See an X made of circles that pop out? It's an optical illusion. Our brains sense that light shines from above, so the circles that are shaded lighter on top seem to stand out, while those that are shaded darker on top recede. Turn the page upside down and watch what happens.
Mark R. Holmes, © National Geographic Society
Yet while we all live in the same physical world, each of us experiences it uniquely, says psychologist and professor Francis B. Colavita of the University of Pittsburgh. Not only do our senses respond to different elements in the environment, our brains assign different meanings to the same sensations. "A perception is a sensation plus its unique meaning for an individual," explains Colavita. "Two people may be exposed to the same sensory (information), but their differing personalities, cultural backgrounds, expectations, motivational and emotional states, family histories, and life experiences will determine how similar or different their perceptions of that sensory [information] will be." A person who's recently been in a car accident, for example, is more apt to flinch when an ambulance races by than someone who hasn't suffered the same trauma.
Individually, we also experience different "realities" throughout our lifetimes as we continually grow and develop. Our sensory systems age and evolve along with us, says Colavita, so what tasted great at seven may not be so appetizing at seventy.
DECIPHERING THE BIG PICTURE
One major mystery of neuroscience is how the brain, which contains about 100 billion nerve cells, processes all the sensory signals it receives in fragments and unifies them as a whole into our overall perceptions. Scientists refer to this as "the binding problem."
Our brains contain billions of nerve cells, or neurons, that constantly communicate with each other via electrical signals. Different neurons hold different jobs. Some help coordinate muscle movements, while others take in messages from our senses.
Courtesy of the Alzheimer's Disease Education and Referral (ADEAR) Center
Visual images, for example, may be parallel-processed in twenty-five or more regions of the brain, each with a specialized job such as color identification, depth perception, and motion detection. "Yet somehow the brain pulls it back together," says Dr. A. James Hudspeth, a researcher for the Howard Hughes Medical Institute and head of the Laboratory of Sensory Neuroscience at the Rockefeller University in New York. "In addition to seeing the particular color of your skin and hair and the particular outlines of your face and how far away you are, and whether or not you're moving and so on, I'm able to see all the pieces together and identify you."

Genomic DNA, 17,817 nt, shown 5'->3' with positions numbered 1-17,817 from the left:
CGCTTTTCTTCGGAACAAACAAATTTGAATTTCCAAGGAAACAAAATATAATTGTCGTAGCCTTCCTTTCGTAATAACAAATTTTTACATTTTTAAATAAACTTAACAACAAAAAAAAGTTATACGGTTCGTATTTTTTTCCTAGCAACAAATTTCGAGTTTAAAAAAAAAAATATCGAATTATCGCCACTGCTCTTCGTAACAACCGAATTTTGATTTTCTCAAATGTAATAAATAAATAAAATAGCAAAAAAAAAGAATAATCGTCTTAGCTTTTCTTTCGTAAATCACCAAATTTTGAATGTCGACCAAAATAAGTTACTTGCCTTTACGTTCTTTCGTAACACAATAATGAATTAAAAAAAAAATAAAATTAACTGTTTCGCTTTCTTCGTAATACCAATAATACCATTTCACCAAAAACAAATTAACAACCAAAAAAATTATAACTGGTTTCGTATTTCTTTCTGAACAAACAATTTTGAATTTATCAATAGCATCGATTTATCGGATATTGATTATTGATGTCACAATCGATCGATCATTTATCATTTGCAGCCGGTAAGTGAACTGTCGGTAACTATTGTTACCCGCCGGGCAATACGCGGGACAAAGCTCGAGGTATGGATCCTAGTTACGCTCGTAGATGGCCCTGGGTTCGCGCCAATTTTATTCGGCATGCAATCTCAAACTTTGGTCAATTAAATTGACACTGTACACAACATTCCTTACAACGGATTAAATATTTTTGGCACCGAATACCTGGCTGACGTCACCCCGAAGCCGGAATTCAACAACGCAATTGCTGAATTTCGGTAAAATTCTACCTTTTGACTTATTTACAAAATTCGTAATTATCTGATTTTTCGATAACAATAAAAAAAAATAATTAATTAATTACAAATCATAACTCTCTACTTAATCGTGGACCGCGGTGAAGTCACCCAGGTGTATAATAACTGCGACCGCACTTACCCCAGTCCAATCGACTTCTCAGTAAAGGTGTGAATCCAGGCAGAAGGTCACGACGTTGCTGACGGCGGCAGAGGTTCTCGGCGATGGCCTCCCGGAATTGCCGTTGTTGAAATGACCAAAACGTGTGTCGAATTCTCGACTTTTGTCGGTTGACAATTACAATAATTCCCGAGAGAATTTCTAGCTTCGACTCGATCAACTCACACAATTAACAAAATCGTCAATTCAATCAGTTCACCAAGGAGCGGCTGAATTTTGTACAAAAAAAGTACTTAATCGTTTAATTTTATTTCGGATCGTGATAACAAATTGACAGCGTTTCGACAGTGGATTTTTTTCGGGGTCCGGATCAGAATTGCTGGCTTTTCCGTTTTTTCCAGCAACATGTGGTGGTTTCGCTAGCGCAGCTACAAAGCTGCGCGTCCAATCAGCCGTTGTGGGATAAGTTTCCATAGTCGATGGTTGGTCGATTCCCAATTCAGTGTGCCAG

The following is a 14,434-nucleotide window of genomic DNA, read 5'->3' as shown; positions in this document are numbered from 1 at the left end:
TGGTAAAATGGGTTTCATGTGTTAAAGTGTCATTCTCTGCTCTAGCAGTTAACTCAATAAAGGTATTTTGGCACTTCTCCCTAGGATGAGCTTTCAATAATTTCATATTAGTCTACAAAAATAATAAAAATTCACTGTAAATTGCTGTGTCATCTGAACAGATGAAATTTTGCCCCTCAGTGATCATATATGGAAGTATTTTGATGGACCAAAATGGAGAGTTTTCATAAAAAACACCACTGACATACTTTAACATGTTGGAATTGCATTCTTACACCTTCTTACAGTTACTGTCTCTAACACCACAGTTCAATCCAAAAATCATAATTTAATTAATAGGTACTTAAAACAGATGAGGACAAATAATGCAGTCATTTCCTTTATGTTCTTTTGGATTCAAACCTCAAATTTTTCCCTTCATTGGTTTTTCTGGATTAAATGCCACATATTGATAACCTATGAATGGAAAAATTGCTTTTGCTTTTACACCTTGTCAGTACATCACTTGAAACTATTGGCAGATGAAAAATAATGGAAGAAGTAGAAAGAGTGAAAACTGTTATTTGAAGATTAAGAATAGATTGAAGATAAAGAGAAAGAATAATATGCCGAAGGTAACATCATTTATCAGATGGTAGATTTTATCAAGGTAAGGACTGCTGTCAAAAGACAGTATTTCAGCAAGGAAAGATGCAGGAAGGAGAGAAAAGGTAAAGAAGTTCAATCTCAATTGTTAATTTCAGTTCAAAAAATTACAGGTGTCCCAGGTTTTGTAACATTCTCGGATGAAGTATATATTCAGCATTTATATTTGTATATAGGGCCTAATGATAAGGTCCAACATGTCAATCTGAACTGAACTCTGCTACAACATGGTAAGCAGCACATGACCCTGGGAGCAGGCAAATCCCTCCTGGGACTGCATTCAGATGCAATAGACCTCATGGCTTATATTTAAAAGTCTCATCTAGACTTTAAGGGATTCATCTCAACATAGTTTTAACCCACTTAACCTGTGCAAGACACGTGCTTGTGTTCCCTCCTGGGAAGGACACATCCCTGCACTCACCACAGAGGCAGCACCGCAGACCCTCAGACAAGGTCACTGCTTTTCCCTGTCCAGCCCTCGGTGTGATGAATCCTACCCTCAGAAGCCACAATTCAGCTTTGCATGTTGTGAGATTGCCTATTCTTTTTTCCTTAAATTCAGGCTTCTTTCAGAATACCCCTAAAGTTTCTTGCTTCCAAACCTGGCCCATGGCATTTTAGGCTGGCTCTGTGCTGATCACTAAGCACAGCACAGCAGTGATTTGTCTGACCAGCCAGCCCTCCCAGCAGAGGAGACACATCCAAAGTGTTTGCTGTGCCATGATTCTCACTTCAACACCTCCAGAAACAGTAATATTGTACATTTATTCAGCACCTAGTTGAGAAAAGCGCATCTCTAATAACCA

Always at work, our brains make educated guesses that fill in the blanks where needed. That's why you see triangles in the above image.
Mark R. Holmes, © National Geographic Society
And that's just one sense. Factor in messages flooding in from what you're hearing, smelling, and touching — along with inputs from your memories, previous experiences, and the context of the situation — and the brain's making multifaceted connections and shaping perceptions with astonishing speed and precision.
"We still don't know how this operates," says Dr. Hudspeth. "But it is known that beyond the simpler parts of the cerebral cortex, there are a number of association areas that are sensitive to more than one sense at the same time. So they may be excited by sound or by a visual stimulus or by touch simultaneously." This leads to the theory that the association cortex, which is involved in higher processing of information, is responsible somehow for pulling together our perceptions.
"One of our most striking senses is equilibrium or balance," says Dr. A. James Hudspeth, a researcher for the Howard Hughes Medical Institute. "Our capacity to stand upright, for example, depends critically on feedback from the inner ear—the vestibular labyrinth—which constantly measures our body's position and whether it's beginning to fall one way or another."
© AP Wide World Photos
Emotions also influence our perceptions of the world. Seeing a close friend or relative generally elicits a myriad of feelings associated with that person. After we've identified someone visually, for example, the message moves to the amygdala, an area of the brain that helps us determine a person's emotional significance.
People with Capras syndrome, however, lose this emotional connection. This rare neurological condition — often the result of a severe head injury — appears to damage the neural pathways between the visual and emotional centers of the brain, explains Dr. Vilayanur Ramachandran, director of the Center for Brain and Cognition at the University of California, San Diego. As a result, those afflicted believe the people closest to them are imposters.
One man injured in a car accident thought his mother was an imposter. "Doctor, this woman looks exactly like my mother but she isn't," he insisted. Since the man didn't feel appropriate emotions when he saw his mother, he decided she must be someone pretending to be her. When the man's mother telephoned him an hour later, however, he immediately recognized her and her voice. Apparently, the auditory path to the emotional center had remained intact.
Conditions such as Capras syndrome offer scientists an opportunity to learn more about the workings of the brain. They also offer compelling examples of how our perceptions are not only shaped by the sensory information we receive, but by how the information is processed and interpreted in the brain.
Our senses hold many secrets, and questions abound about the extent of their capabilities. Many unexplained phenomena, for instance, have roots in our sensations and the way the brain understands them through our perceptions.
- On Sale
- Sep 1, 2008
- Page Count
- 192 pages
- Little, Brown Books for Young Readers